Mastrobuono v. Shearson Lehman Hutton, Inc., 514 U.S. 52, 9 (1995)

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Opinion of the Court

N. E. 2d, at 796. In other words, the provision might include only New York's substantive rights and obligations, and not the State's allocation of power between alternative tribunals.3 Respondents' argument is persuasive only if "New York law" means "New York decisional law, including that State's allocation of power between courts and arbitrators, notwithstanding otherwise-applicable federal law." But, as we have demonstrated, the provision need not be read so broadly. It is not, in itself, an unequivocal exclusion of punitive damages claims.4

The arbitration provision (the second sentence of paragraph 13) does not improve respondents' argument. On the contrary, when read separately this clause strongly implies that an arbitral award of punitive damages is appropriate. It explicitly authorizes arbitration in accordance with NASD rules; 5 the panel of arbitrators in fact proceeded under that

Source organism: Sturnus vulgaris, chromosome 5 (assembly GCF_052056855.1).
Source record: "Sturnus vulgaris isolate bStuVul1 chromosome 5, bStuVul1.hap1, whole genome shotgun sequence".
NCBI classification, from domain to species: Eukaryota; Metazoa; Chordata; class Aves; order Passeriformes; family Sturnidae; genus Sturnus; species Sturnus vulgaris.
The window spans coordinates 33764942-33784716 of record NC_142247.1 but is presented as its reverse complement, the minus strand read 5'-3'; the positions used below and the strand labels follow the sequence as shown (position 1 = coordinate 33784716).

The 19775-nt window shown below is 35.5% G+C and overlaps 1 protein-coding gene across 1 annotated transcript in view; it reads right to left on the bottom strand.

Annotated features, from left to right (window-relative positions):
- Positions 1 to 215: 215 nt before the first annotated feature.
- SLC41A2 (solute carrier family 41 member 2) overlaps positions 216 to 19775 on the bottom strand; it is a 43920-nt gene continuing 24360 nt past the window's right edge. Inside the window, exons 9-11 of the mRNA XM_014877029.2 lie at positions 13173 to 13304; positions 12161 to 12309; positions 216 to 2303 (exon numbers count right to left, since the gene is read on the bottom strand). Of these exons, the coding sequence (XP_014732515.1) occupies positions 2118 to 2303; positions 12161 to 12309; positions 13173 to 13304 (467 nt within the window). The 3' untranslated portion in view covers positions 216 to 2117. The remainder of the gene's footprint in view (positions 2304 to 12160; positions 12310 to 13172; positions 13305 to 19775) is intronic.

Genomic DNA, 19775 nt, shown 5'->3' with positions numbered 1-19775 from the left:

3 In a related point, respondents argue that there is no meaningful distinction between "substance" and "remedy," that is, between an entitlement to prevail on the law and an entitlement to a specific form of damages. See Brief for Respondents 25-27. We do not rely on such a distinction here, nor do we pass upon its persuasiveness.

4 The dissent makes much of the similarity between this choice-of-law clause and the one in Volt Information Sciences, Inc. v. Board of Trustees of Leland Stanford Junior Univ., 489 U. S. 468 (1989), which we took to incorporate a California statute allowing a court to stay arbitration pending resolution of related litigation. In Volt, however, we did not interpret the contract de novo. Instead, we deferred to the California court's construction of its own State's law. Id., at 474 ("[T]he interpretation of private contracts is ordinarily a question of state law, which this Court does not sit to review"). In the present case, by contrast, we review a federal court's interpretation of this contract, and our interpretation accords with that of the only decisionmaker arguably entitled to deference—the arbitrator. See n. 1, supra.

5 The contract also authorizes (at petitioners' election) that the arbitration be governed by the rules of the New York Stock Exchange or the American Stock Exchange, instead of those of the NASD. App. to Pet. for Cert. 44. Neither set of alternative rules purports to limit an arbitrator's discretion to award punitive damages. Moreover, even if there were any doubt as to the ability of an arbitrator to award punitive damages under

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